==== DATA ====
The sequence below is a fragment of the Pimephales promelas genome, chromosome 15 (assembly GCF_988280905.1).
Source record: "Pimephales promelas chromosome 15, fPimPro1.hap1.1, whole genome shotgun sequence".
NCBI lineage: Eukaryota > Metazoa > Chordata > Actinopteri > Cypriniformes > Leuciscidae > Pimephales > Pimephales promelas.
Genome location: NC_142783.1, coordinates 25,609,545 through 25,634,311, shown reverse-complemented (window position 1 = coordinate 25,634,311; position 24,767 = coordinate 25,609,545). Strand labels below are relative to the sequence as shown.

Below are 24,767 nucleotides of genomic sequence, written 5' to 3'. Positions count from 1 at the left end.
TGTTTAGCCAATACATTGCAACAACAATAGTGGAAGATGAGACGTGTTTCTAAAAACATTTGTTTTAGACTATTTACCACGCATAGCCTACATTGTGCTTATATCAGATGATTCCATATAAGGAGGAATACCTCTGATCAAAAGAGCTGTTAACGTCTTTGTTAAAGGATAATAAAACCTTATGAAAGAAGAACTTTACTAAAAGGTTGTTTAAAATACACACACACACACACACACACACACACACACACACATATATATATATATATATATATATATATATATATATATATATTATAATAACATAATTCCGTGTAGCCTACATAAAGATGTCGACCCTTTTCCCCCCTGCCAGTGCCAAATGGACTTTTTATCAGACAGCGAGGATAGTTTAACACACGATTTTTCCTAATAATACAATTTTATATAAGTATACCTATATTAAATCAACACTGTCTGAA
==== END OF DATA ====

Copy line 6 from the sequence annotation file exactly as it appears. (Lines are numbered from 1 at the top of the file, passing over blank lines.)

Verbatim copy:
TGTTTAGCCAATACATTGCAACAACAATAGTGGAAGATGAGACGTGTTTCTAAAAACATTTGTTTTAGACTATTTACCACGCATAGCCTACATTGTGCTTATATCAGATGATTCCATATAAGGAGGAATACCTCTGATCAAAAGAGCTGTTAACGTCTTTGTTAAAGGATAATAAAACCTTATGAAAGAAGAACTTTACTAAAAGGTTGTTTAAAATACACACACACACACACACACACACACACACACACACATATATATATATATATATATATATATATATATATATATATATTATAATAACATAATTCCGTGTAGCCTACATAAAGATGTCGACCCTTTTCCCCCCTGCCAGTGCCAAATGGACTTTTTATCAGACAGCGAGGATAGTTTAACACACGATTTTTCCTAATAATACAATTTTATATAAGTATACCTATATTAAATCAACACTGTCTGAA